What you need to know:
- Recollections. Retired army officer, Lt Col Yefusa Bananuka, recently revealed to Sunday Monitor that he did the dishonourable duty of burying Archbishop of Uganda Janani Luwum.
- He tells Risdel Kasasira what it was like being a commander under former president Idi Amin.
I joined the army in 1963 at Igara in Bushenyi with seven other young men. We were dispatched to Jinja School of Infantry for training that lasted eight months.
Capt Levi Mugarura-Ibabaza was one of our trainers and the commandant of the school was Maj Johnson Langoya. The training was conducted by both Ugandan and Israeli trainers.
Later I was to do a three-month cadre course at the training grounds in Namalu, Karamoja, and I was promoted to the rank of corporal in 1965.
In 1964, there were tensions between Uganda and then Congo Zaire. I, together with other soldiers of 1st Battalion (Jinja), went to fight the Congolese soldiers at the Uganda-Zaire border. We also fought in the Rwenzori mountains following clashes between the Batooro and the Bakonjo/Bamba.
Shortly after the attack on Lubiri in 1966, I was dispatched as a platoon commander to guard the palace. The palace was still on fire and there was not a single sole in sight apart from us the soldiers. I stayed at Lubiri for a month.
After my stint at Lubiri, I went back to Jinja School of Infantry for cadet course. I was soon joined by Gen Moses Ali, although he didn’t last long. He went to Israel for further training. Strangely, he returned when we were still training and he became a tutor.
Soon after, I was commissioned in May 1970 as a Lieutenant by president Obote. I was then sent to Bamunanika, 30 miles north of Kampala (which was turned into a barracks) to be in charge of training. I was surprised to find a group of about 2,000 soldiers being secretly trained by pro-Amin forces.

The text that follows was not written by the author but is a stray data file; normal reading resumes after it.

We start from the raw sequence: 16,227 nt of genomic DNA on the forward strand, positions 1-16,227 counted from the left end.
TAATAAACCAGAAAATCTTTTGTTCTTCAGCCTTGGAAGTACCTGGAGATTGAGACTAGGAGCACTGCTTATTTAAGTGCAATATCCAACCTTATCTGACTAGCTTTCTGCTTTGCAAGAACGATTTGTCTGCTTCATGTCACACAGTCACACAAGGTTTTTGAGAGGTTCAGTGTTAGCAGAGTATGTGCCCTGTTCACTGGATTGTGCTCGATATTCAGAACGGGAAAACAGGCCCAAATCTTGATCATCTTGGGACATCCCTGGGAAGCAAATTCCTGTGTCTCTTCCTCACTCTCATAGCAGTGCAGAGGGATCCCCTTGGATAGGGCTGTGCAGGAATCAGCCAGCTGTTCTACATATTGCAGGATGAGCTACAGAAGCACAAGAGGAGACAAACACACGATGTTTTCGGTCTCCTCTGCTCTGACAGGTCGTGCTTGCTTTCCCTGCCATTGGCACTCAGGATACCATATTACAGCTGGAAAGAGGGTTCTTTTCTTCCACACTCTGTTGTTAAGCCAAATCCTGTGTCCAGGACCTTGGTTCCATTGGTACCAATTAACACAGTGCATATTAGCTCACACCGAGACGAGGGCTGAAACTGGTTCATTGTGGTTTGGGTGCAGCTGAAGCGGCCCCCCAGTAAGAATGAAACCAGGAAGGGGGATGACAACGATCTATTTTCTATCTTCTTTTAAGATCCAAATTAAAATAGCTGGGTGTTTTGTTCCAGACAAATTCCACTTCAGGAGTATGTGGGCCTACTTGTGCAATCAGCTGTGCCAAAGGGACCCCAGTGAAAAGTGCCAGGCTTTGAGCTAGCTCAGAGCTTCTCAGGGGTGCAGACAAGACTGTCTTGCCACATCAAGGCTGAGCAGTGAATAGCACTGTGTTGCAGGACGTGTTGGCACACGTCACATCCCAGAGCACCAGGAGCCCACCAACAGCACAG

They looked like they were from South Sudan. Soon after Obote got to know about it, they summoned Amin. Obote also ordered the South Sudan-looking soldiers to be expelled from the country.
But it was feared that these soldiers could cause a rebellion. So it was suggested that they get spread evenly among all battalions. In the interim, pro-Obote soldiers led by Maj Oyite-Ojok and Capt Ruhinda Karekona stormed Bamunanika and tried to arrest me, thinking I was part of the pro -Amin group.
They also told me that I had been transferred to Moroto. I rang Amin and told him that some soldiers had stormed my base and were saying I had been transferred to Moroto. He told me to stay put, but asked me to let the other men be dispatched to the different battalions.
He later summoned me to the command headquarters in Kololo and confided in me that these transferred army men would overthrow Obote in a few months.
Eve of coup
On January 24, 1971, Amin rang me and told me not to sleep in the barracks. That night, there were gunshots in Kampala. The Kimumwe group began jubilating, thinking Amin had been arrested, not knowing that Amin had actually overthrown Obote.